Washizu Taketoki (Toshiro Mifune) and Miki Yoshiteru (Akira Kubo) are two soldiers coming home from a victorious battle when, like anyone stumbling through the woods at night, they come across a spirit appearing as a woman in a tent chanting an assortment of words. She eventually reveals to the two confused gentlemen that she has a prophecy to deliver to the two of them that entails both ascending to new levels of power in the near future with Washizu getting the honor of being crowned the next ruler of of their kingdom while Miki's son will supplant Washizu in this role of leadership. Both Washizu and Miki think such predictions sound utterly ridiculous, but when a portion of her prophecy (the portion that does not involve Washizu ascending to the role of ruler) comes true, suddenly, Washizu can't get this woman's words detailing him garnering so much power out of his head.
With the encouragement of his wife, Lady Macbeth stand-in Washizu Asaji (Isuzu Yamada), Washizu takes matters into his own hands and slaughters their Lord so that he, Washizu Taketoki, may take his place. Of course, obtaining this level of authority does not erase Washizu's problems and the level of tragedy that plagues this lead character, who will do anything, no matter how corrupt, for power informs so much of the powerful nature of Throne of Blood. This internal woe that haunts our protagonist is conveyed in a visual sense beautifully by director Akira Kurosawa and cinematographer Asakazu Nakai by way of emphasizing the emptiness of so many of the rooms that Washizu occupies.
In one of his numerous books, Calvin & Hobbes creators Bill Watterson mentioned how important he found empty white space in a comic to be because our eyes are drawn to that empty white space and it can serve as a visual stand-in for a pause for both the in-comic characters and the reader. Kurosawa and Nakai also clearly know the value of empty space in their work on Throne of Blood with the numerous shots that have either Washizu alone or him and his wife occupying rooms where they're accompanied by vast amounts of empty white space in the background. Despite being so ruthless & powerful, there is still an emptiness in their souls just as there is an emptiness in these rooms. Conversations between the two or shots of just these characters alone are framed in a way to ensure that it's impossible not to notice just how dwarfed these two characters are in interior locations by immense vacancy that, like their corrupt nature, seems to threaten to consume them.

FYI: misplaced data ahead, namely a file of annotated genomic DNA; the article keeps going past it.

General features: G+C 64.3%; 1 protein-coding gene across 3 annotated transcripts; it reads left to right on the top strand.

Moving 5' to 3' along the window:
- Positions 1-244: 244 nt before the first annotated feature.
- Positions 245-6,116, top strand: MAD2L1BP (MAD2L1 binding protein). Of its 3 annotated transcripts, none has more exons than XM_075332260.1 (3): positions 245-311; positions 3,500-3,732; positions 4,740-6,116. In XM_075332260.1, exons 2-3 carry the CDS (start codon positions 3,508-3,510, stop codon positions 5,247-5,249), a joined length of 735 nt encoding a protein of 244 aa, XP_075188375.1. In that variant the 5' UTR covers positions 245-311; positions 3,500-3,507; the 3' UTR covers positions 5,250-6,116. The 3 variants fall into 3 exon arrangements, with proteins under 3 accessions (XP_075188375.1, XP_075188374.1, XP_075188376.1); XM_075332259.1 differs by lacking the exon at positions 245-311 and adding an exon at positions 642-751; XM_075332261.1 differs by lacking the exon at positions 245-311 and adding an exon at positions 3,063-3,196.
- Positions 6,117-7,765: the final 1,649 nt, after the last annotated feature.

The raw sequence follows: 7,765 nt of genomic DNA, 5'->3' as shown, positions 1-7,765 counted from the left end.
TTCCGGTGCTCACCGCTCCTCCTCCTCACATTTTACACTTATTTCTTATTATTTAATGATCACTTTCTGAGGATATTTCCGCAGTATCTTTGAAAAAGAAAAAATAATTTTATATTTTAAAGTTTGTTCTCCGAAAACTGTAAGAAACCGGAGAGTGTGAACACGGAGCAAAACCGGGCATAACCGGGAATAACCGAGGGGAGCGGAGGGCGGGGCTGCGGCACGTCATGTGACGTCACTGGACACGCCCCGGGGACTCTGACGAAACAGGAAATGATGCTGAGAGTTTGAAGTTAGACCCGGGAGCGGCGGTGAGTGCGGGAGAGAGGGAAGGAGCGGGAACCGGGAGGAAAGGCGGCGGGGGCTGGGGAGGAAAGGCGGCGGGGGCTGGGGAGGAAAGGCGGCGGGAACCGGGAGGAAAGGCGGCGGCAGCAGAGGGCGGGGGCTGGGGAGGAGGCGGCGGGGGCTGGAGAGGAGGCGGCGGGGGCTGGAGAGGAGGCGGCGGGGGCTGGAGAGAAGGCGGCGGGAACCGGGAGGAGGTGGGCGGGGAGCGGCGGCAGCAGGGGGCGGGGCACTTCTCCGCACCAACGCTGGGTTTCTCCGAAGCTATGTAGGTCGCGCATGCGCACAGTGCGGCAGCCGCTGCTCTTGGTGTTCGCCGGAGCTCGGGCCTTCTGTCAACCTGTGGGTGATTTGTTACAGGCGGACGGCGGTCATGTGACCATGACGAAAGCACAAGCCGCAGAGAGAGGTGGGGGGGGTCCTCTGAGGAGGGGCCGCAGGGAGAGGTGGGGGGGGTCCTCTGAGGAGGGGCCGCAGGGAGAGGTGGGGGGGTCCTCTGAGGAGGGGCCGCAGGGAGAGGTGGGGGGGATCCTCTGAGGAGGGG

What a haunting way to visually reflect the morally bankrupt spirits of these two characters that cannot be shaken no matter how far they climb the social ladder. Wider shots that make smart use of empty space also get put to good use to emphasize a different more contemplative atmosphere in an early scene depicting Washizu and Miki talking about their encounter with the prophetic spirit woman. Filming the two's pivotal discussion in this manner isn't just visually pleasing to the eye but also allows one to absorb the performances given by Akira Kubo and Toshiro Mifune, the latter giving yet another sterling lead performance in an Akira Kurosawa directed movie.
Despite occupying the main role in so many of Kurosawa's films, it's impressive just how much distinctiveness Mifune always brings to these roles and Washizu is no exception. Mifune is exceptional in depicting his character gradual transformation from normal man to one consumed by a lust for power and his final scene showing him frantically avoiding the arrows of the citizens he has failed feels especially like one of Mifune's best bits of acting ever. In this sequence, he juggles so much physicality-based acting (he's gotta avoid the arrows being slung at his character after all!) while also managing to nail his portrayal of a man who is finally coming to terms with just how far out of his depth he is.
It's an extraordinary performance frequently accompanied by a similarly strong turn by Isuzu Yamada as this film's version of Lady Macbeth. I wouldn't have minded her character having more to do, but what she does get here conveys a lot of restrained power, Yamada commands the screen whenever she's expressing her desire to take control of more power. It isn't just the story, themes and characters of the classic theater version of Macbeth that get ported over into Throne of Blood, one of the most fun aspects of the feature is seeing how it translates certain tenants of classical theater into the format of a motion picture, most noticeably with a group of citizens that Washizu rules over that serve as this film's version of a Greek chorus as they comment on what's transpiring within the story (though unlike many Greek choruses, they do not break the fourth wall). It's in details like that that Akira Kurosawa and company know just when to lean on elements of the past for Throne of Blood while also bringing plenty of brilliant new ideas to the table that are a key part of making this movie so riveting.